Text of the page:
• Replanting necessary to restore the property to its approximate value before the casualty.

Car value.    Books issued by various automobile organizations that list your car may be useful in figuring the value of your car. You can use the book's retail values and modify them by such factors as mileage and the condition of your car to figure its value. The prices are not official, but they may be useful in determining value and suggesting relative prices for comparison with current sales and offerings in your area. If your car is not listed in the books, determine its value from other sources. A dealer's offer for your car as a trade-in on a new car is not usually a measure of its true value.

Figuring Decrease in FMV— Items Not To Consider

You generally should not consider the following items when attempting to establish the decrease in FMV of your property.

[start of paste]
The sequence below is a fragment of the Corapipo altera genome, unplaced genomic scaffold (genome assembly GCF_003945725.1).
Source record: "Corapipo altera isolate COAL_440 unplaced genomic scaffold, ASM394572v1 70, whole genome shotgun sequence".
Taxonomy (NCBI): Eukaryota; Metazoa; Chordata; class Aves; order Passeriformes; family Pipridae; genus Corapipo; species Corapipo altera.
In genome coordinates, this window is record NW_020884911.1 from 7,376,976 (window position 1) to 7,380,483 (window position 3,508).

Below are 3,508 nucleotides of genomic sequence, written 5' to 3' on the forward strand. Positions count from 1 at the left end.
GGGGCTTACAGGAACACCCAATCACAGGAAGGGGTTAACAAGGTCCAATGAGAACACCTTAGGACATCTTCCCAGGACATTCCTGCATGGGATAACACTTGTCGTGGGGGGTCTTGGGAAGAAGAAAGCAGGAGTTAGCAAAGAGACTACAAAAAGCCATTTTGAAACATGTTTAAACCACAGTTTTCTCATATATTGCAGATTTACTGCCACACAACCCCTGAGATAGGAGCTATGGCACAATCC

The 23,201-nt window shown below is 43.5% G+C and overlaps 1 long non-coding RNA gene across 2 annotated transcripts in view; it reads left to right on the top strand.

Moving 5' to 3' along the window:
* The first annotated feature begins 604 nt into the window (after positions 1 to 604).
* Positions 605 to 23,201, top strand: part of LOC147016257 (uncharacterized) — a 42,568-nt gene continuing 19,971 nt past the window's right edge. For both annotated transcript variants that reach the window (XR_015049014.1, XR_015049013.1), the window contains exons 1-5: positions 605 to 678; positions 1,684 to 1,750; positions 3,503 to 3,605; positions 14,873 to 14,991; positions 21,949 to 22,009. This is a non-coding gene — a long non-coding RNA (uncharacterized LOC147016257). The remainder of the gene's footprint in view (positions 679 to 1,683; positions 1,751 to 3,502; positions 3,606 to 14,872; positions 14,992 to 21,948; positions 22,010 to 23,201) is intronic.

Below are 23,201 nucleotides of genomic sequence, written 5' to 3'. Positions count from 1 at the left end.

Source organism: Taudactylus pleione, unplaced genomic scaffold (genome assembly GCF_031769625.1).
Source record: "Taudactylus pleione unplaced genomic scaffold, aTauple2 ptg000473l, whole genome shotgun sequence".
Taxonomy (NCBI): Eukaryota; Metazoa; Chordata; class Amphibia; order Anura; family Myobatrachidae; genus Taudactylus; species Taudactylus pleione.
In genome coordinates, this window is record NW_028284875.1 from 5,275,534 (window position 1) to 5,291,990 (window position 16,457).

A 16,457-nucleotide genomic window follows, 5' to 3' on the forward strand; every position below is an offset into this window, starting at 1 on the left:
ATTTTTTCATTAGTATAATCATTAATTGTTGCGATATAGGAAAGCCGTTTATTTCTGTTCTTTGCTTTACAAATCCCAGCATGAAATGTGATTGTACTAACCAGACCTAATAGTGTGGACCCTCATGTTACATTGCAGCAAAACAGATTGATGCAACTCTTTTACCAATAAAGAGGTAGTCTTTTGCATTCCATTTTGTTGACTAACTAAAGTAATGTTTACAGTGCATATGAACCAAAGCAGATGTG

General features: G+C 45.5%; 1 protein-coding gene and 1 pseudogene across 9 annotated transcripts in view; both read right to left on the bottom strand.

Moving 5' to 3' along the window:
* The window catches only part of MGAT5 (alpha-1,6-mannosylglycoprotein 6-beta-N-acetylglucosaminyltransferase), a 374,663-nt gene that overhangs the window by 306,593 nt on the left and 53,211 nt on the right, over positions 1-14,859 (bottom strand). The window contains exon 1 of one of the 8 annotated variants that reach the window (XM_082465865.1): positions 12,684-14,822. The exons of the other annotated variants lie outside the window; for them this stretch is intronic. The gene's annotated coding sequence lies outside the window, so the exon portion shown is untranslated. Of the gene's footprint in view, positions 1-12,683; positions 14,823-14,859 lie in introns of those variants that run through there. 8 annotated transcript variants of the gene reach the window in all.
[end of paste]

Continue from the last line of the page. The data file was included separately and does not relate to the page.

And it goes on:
Cost of protection.   The cost of protecting your property against a casualty or theft is not part of a casualty or theft loss. The amount you spend on insurance or to board up your house against a storm is not part of your loss.

  If you make permanent improvements to your property to protect it against a casualty or theft, add the cost of these improvements to your basis in the property. An example would be the cost of a dike to prevent flooding.

Exception.   You cannot increase your basis in the property by, or deduct as a business expense, any expenditures you made with respect to qualified disaster mitigation payments. See Disaster Area Losses in Publication 547.

Incidental expenses.   Any incidental expenses you have due to a casualty or theft, such as expenses for the treatment of personal injuries, for temporary housing, or for a rental car, are not part of your casualty or theft loss.

Replacement cost.   The cost of replacing stolen or destroyed property is not part of a casualty or theft loss.

Sentimental value.   Do not consider sentimental value when determining your loss. If a family portrait, heirloom, or keepsake is damaged, destroyed, or stolen, you must base your loss on its FMV, as limited by your adjusted basis in the property.